Photo by Devin Cowan
Forget casually strolling in at 8 p.m. — if you arrived any later than 7:40 p.m. to the Cat in the Cream last Saturday, you had to follow the line of over 100 people down the hall, around the corner, down a flight of stairs, and straight into the bathroom spaces. Eager Xenia Rubinos fans began lining up at the doors as early as 7:20 p.m. and flooded the space when it finally opened, filling it to capacity within minutes. Energetic conversations made for a bright ambience to start off what would be a night of great music and musicians.
Student band Bémbe opened the concert, taking the stage to excited shouts and enthusiastic applause. College senior and frontman Justin Jiménez introduced the members of the group after their first number: College seniors Tom Morrison on vocals, Daniel Thin on bass, Daniel Gonzales on trombone, and Andrés González on electric guitar; College junior Joanna Quinn on drums; and Conservatory senior Jane Lincoln on keyboard. With a blend of easygoing and upbeat rhythms, led by a powerful opening sound from González on electric guitar, the second song in their set, “Move-In Day,” had the audience nodding their heads and jumping around the cleared space in front of the stage.
“I think they did a great job; I think they set it up really well,” said College junior Hanne Williams-Baron, the manager at the Cat in the Cream who booked the concert. “I think that they’re a little jumpier band, which was really good.”
Rubinos chose Bémbe to open the show from a pool of several other student bands, which González said felt very affirming.
“We’ve worked on this music for such a long time — for two years at least — so to have someone to kind of validate it in that way, or confirm what we think about it was really, really exciting and we were really happy about how it went,” González said. “I think that Xenia Rubinos is … someone with so much force, and personality, and passion, and excitement, and that’s totally, I think, a lot of what Bémbe is about too.”
After a pause between bands, Rubinos took the stage, immediately launching into the mellow opening chords of “Lonely Lover,” from her 2016 album Black Terry Cat. A Brooklyn-based artist of Puerto Rican and Cuban heritage with a powerful voice, Rubinos resists labels for her music — especially the label of “Latin” music — and for good reason.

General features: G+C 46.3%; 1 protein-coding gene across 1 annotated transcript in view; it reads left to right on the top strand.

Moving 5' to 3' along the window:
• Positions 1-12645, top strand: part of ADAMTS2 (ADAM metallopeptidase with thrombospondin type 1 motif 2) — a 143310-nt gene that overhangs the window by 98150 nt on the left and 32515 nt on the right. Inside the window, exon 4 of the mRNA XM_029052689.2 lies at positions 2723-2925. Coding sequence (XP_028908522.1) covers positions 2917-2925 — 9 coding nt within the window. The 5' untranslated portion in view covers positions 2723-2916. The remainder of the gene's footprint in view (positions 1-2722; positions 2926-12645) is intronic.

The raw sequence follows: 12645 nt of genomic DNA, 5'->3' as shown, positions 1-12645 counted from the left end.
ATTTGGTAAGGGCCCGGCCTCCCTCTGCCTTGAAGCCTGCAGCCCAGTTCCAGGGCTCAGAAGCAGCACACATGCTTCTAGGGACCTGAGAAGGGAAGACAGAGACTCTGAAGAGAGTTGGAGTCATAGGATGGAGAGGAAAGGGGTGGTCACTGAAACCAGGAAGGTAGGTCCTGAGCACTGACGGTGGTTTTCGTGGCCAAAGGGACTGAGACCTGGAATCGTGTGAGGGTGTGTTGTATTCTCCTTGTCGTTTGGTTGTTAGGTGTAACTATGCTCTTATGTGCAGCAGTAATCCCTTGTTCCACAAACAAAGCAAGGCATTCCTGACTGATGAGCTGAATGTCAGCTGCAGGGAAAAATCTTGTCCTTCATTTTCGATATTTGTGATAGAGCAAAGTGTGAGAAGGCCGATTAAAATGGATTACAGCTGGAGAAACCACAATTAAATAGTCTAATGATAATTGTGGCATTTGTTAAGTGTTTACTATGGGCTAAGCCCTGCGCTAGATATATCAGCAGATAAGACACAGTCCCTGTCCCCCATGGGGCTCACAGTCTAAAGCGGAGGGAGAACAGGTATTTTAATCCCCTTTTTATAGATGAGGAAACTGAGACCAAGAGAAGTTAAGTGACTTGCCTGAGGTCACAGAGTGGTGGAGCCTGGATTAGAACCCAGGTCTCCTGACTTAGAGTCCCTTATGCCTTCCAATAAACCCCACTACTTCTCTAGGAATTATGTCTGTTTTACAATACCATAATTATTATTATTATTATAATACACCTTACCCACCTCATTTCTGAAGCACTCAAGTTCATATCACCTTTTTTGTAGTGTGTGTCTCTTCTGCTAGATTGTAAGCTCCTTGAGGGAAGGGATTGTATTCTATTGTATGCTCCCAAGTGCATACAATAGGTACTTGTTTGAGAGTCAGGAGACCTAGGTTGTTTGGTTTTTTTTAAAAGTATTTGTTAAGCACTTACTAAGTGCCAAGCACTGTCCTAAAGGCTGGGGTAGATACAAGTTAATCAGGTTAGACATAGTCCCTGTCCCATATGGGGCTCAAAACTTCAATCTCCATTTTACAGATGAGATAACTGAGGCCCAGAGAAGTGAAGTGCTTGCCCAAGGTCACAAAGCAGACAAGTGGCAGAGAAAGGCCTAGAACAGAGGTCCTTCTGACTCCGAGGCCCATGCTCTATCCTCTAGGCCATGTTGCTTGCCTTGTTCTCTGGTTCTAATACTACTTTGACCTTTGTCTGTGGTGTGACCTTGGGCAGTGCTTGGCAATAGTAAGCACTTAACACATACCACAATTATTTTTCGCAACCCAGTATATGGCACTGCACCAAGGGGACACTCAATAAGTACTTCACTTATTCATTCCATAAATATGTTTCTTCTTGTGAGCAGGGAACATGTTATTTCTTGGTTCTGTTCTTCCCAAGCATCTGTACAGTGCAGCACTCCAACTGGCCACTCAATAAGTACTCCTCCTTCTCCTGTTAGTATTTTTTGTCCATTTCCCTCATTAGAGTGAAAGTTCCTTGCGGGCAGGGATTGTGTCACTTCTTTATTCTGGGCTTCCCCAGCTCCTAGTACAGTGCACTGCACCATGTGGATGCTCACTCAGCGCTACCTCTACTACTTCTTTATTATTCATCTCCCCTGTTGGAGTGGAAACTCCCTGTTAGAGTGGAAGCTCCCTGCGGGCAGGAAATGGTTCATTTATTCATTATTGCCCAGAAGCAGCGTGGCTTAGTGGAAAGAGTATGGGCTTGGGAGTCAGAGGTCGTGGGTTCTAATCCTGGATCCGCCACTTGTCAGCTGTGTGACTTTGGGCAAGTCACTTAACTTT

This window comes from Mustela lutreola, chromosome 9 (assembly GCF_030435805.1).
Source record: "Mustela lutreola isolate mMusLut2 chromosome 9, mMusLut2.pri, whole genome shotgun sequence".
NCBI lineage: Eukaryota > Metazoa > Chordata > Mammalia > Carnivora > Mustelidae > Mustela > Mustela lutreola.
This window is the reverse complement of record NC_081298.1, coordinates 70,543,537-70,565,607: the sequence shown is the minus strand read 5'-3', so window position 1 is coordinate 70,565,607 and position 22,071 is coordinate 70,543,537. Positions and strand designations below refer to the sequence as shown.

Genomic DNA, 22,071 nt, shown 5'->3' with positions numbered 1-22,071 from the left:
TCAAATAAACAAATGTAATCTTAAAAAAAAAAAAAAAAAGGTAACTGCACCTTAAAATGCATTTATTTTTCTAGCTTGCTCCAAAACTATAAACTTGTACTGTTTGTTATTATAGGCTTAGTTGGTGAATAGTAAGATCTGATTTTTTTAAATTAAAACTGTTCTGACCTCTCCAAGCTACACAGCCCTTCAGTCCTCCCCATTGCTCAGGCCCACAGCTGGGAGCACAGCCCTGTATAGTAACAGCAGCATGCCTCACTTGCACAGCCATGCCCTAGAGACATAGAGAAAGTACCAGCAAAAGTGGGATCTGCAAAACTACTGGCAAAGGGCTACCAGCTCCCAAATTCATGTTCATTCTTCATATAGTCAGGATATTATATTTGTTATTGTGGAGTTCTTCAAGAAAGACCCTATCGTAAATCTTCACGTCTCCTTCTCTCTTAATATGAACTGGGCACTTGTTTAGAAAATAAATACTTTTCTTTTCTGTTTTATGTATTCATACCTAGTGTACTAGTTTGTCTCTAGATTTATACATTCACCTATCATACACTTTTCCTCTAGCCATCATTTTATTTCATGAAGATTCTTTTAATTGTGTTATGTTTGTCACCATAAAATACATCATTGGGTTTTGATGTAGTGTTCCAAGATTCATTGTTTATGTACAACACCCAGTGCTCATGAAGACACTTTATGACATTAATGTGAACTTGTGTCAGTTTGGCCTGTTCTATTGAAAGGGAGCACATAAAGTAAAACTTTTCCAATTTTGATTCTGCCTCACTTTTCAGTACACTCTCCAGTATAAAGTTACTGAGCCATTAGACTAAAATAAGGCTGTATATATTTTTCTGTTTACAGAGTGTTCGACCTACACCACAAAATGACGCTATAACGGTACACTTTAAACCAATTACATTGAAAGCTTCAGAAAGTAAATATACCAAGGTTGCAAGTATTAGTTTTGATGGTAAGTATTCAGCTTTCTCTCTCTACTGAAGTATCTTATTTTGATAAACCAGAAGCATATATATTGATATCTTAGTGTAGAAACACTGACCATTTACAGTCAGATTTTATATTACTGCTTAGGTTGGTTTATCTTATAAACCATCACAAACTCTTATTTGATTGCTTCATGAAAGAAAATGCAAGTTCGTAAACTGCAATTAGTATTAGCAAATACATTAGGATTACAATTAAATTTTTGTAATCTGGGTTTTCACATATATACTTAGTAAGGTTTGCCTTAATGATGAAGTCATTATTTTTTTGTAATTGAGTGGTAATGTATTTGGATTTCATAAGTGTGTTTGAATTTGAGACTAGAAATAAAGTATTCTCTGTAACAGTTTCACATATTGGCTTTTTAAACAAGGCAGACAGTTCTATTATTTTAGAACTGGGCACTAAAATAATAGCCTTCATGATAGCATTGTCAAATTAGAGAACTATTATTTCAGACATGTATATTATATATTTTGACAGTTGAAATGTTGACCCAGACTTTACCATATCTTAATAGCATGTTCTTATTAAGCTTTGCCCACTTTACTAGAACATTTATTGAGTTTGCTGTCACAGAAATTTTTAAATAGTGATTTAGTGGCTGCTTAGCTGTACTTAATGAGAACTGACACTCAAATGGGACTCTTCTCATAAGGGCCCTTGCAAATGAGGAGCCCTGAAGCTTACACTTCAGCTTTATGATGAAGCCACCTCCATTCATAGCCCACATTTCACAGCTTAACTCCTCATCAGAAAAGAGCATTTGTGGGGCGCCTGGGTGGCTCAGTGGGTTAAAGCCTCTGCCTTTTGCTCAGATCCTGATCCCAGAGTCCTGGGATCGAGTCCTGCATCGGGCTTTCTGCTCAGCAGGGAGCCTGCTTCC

“The reason why I get upset by this [labeling] is because it leads people to assume things about me and it also … really cuts me short and makes me feel like someone is exclusively looking at my face and my name and saying, ‘Oh, she makes Latin music,’ — like all Latinas make Latin music, that’s all you do,” Rubinos said. “That’s infuriating on many levels.”
It’s an understandable frustration, especially since her music isn’t particularly based in Latin rhythms. Williams-Baron personally described Rubinos’ sound as “Afro-Caribbean punk R&B,” which is how she advertised the event.
Regardless of genre labels, it is undeniable that Rubinos’ vibrant energy was hard to resist as she bounced around the stage, launching into piece after piece almost nonstop for the duration of her hour-long set.
“I’m here to dance with you,” she enthused, at one point coming down off of the raised platform to join the willing and eager audience on the floor.
“She has a ton of energy, and I think her stage presence is really special — I watched and admired [that] a lot in her videos of her shows before and I knew that we could really benefit from that because some people still have the idea that the Cat in the Cream is a calm, quiet, folksy space, … and we can be that, but also we can have really energetic ‘jumping around and dancing in the audience’ shows, too,” Williams-Baron said.
Rubinos has said that she is not a fan of the terms “protest” or “political artist” to describe her work or musicianship either, explaining, “I’m just talking about real shit that’s happening around us.” Williams-Baron echoed a similar sentiment.
“It’s going to be resistance,” Williams-Baron added. “She’s going to be labeled that just by virtue of the spaces that she’s dominating or that she’s interrupting — but I think her music is joyous and silly and sexy and all these other things, in addition to being really powerful and resistant.”
As Rubinos picked up the bass and ended her set on a blazing note with the pointed lyrics of “Mexican Chef” — “Brown breaks his back, brown takes the flack, brown gets cut ‘cos his papers are whack / … Brown has not, brown gets shot, brown got what he deserved ‘cos he fought” — it is clear that those who put Rubinos in a limiting box, whether “Latin” or “protest,” are mistaken in doing so. Her music is entirely and fiercely her own.